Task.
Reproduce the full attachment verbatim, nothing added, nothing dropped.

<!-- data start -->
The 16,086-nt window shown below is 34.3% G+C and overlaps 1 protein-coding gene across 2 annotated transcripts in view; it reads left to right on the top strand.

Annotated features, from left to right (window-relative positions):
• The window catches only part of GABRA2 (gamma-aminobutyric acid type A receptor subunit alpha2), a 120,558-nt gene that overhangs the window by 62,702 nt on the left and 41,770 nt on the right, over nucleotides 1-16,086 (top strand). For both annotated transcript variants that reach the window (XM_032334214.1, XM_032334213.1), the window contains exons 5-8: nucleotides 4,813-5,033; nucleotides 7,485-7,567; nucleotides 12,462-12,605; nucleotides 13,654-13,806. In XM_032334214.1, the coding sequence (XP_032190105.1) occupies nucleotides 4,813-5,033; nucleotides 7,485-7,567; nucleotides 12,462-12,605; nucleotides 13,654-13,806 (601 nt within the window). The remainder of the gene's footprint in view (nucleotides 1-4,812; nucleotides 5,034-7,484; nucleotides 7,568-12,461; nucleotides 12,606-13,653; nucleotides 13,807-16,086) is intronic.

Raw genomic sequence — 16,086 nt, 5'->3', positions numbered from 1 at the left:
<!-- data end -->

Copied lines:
The 16,086-nt window shown below is 34.3% G+C and overlaps 1 protein-coding gene across 2 annotated transcripts in view; it reads left to right on the top strand.

Annotated features, from left to right (window-relative positions):
• The window catches only part of GABRA2 (gamma-aminobutyric acid type A receptor subunit alpha2), a 120,558-nt gene that overhangs the window by 62,702 nt on the left and 41,770 nt on the right, over nucleotides 1-16,086 (top strand). For both annotated transcript variants that reach the window (XM_032334214.1, XM_032334213.1), the window contains exons 5-8: nucleotides 4,813-5,033; nucleotides 7,485-7,567; nucleotides 12,462-12,605; nucleotides 13,654-13,806. In XM_032334214.1, the coding sequence (XP_032190105.1) occupies nucleotides 4,813-5,033; nucleotides 7,485-7,567; nucleotides 12,462-12,605; nucleotides 13,654-13,806 (601 nt within the window). The remainder of the gene's footprint in view (nucleotides 1-4,812; nucleotides 5,034-7,484; nucleotides 7,568-12,461; nucleotides 12,606-13,653; nucleotides 13,807-16,086) is intronic.

Raw genomic sequence — 16,086 nt, 5'->3', positions numbered from 1 at the left: